Makeup for me initially was an interest probably stemming from some subliminal message of beauty that I encountered as a young girl. As I got older, these messages continued to manifest and I found myself extremely reliant on wearing makeup. It was difficult for me to see myself as beautiful without it, which I think resulted in a lot of insecurities and eventually some social anxieties.
Loving as makeup as I did, and placing so much of an emphasis on beauty and glamour-- I, naturally, started working in the cosmetic industry as a makeup artist. Growing up, I had always been everyone's go-to friend to do their hair and makeup for going out and events. For me, putting on makeup others was less about the superficial aspect of it, and more about guiding them into recognizing their beauty. Erring on the side of more natural looks always felt best to me, I just choose to enhance what they already had to enable them to feel beautiful in their own skin.
Given my personal rocky relationship with makeup and beauty, and given the opportunity to have more conversations with other women about their own insecurities-- I started to really think deeply about WHY people feel so inclined to wear makeup, what pressures they face that have lead them to perceive themselves they way they do, etc. And especially, if women are cornered to the point of using beauty products-- what kinds of chemicals were they being exposed to as a result?
I started to articulate these concerns and values with coworkers, but it was a very taboo topic. I was even given a verbal warning by my employer at the time that if I continued to speak about my concerns of emotional health and the safety of products, there would be consequences. At the same time, I was pursuing a degree in Environmental Studies with a focus in Safe Cosmetics, being exposed to a lot of extremely scary facts and data about the unregulated state of the beauty industry-- but was still unable to apply it to my profession.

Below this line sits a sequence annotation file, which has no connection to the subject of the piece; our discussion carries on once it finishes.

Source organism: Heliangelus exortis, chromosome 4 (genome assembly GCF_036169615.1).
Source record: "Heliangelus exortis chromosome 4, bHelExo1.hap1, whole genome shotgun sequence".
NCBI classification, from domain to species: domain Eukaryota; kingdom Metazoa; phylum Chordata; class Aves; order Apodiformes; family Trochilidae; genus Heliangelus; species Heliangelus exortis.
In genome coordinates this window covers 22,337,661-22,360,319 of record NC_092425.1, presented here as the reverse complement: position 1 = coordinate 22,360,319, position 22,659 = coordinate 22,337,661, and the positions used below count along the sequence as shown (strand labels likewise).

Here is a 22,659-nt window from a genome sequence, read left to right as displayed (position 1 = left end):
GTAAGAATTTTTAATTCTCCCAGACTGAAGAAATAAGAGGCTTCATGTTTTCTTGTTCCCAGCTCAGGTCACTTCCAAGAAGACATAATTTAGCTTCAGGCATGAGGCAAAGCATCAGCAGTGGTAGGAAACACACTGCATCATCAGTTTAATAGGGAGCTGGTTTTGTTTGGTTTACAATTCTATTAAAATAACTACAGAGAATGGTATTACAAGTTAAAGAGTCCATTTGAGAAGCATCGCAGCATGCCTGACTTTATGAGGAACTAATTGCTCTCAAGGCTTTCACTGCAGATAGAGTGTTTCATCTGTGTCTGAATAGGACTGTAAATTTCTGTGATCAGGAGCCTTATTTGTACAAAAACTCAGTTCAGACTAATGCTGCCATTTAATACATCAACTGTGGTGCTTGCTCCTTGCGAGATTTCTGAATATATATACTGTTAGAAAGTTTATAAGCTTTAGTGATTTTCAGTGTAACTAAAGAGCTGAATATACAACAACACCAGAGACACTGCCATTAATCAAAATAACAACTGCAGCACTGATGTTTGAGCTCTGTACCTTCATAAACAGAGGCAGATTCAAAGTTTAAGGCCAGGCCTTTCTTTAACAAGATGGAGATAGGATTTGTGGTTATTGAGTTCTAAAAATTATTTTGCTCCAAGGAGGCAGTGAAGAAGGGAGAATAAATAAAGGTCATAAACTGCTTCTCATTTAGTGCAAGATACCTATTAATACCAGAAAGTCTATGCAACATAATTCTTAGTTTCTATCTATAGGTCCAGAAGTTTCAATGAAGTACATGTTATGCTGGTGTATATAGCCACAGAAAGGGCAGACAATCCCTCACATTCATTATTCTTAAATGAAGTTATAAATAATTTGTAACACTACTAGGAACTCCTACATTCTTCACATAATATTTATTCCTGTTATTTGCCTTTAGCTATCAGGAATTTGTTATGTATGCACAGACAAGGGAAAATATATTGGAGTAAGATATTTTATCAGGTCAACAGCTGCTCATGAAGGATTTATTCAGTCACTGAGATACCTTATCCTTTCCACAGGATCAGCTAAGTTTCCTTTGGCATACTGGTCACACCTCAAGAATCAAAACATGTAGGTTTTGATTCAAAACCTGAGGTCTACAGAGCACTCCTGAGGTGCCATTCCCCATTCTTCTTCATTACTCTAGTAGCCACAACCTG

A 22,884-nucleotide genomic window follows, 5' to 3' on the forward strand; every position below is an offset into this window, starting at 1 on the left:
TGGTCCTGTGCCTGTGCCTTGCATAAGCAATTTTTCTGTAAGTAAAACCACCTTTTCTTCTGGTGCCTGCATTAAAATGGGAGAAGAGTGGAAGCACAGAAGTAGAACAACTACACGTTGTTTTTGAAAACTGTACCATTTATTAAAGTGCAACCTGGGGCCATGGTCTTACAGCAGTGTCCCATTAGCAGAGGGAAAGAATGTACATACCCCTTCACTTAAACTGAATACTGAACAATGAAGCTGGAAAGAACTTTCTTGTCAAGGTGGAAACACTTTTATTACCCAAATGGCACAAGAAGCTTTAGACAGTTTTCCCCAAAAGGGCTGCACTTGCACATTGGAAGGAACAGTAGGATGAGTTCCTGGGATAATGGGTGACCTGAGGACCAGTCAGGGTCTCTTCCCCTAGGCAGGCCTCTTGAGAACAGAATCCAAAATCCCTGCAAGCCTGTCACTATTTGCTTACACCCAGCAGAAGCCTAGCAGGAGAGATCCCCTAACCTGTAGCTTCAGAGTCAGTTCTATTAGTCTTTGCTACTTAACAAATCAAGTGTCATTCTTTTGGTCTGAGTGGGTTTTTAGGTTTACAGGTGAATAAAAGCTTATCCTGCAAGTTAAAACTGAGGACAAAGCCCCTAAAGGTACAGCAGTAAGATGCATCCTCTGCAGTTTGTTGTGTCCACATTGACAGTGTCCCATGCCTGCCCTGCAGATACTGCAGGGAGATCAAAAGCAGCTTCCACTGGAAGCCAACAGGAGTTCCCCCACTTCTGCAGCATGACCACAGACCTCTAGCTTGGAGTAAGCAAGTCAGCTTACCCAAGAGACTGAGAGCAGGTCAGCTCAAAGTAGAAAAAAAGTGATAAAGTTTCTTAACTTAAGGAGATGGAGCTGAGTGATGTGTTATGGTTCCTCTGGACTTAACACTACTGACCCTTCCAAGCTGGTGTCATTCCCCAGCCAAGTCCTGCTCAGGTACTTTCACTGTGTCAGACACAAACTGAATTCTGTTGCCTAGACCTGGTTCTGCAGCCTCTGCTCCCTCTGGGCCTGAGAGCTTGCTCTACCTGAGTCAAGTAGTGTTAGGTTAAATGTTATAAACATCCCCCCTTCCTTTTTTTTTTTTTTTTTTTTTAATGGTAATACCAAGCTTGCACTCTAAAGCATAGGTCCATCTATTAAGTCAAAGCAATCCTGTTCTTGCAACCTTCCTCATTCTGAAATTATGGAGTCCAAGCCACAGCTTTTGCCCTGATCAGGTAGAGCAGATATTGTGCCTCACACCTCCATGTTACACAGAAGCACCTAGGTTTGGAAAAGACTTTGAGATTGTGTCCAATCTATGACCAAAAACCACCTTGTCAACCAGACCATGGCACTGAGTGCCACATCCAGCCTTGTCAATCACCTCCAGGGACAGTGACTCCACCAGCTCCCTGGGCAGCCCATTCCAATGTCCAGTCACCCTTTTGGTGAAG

I eventually became exhausted with feeling so morally conflicted and began seeking other professional opportunities. I always dreamed of pairing my passion for makeup and beauty, with addressing the physical health and emotional consequences created by such unattainable cultural standards of beauty. What I found was Follain (Gaelic for Healthy, Wholesome & Sound), a public-health project of sorts, disguised as the most beautiful and clean (in every sense of the word) beauty store you've ever strolled into! We, at Follain, pride ourselves on having the most stringent safety and performance standards in the nontoxic beauty industry, using education as a tool to advocate for the changes we want to see.
It is here that I can freely (and with gusto!) discuss the impacts of an unregulated beauty industry with others who share the same values and ethos as I had once been told to keep quiet about. I feel so strongly because although I am a makeup artist and I have the ability to make people feel more beautiful, I am NOT immune! I, too, struggle with self-image, and my personal mission is to disrupt the impact of an industry that takes advantage of women by compromising their perceptions of themselves-- so that they don't continue to make people feel insecure like I do.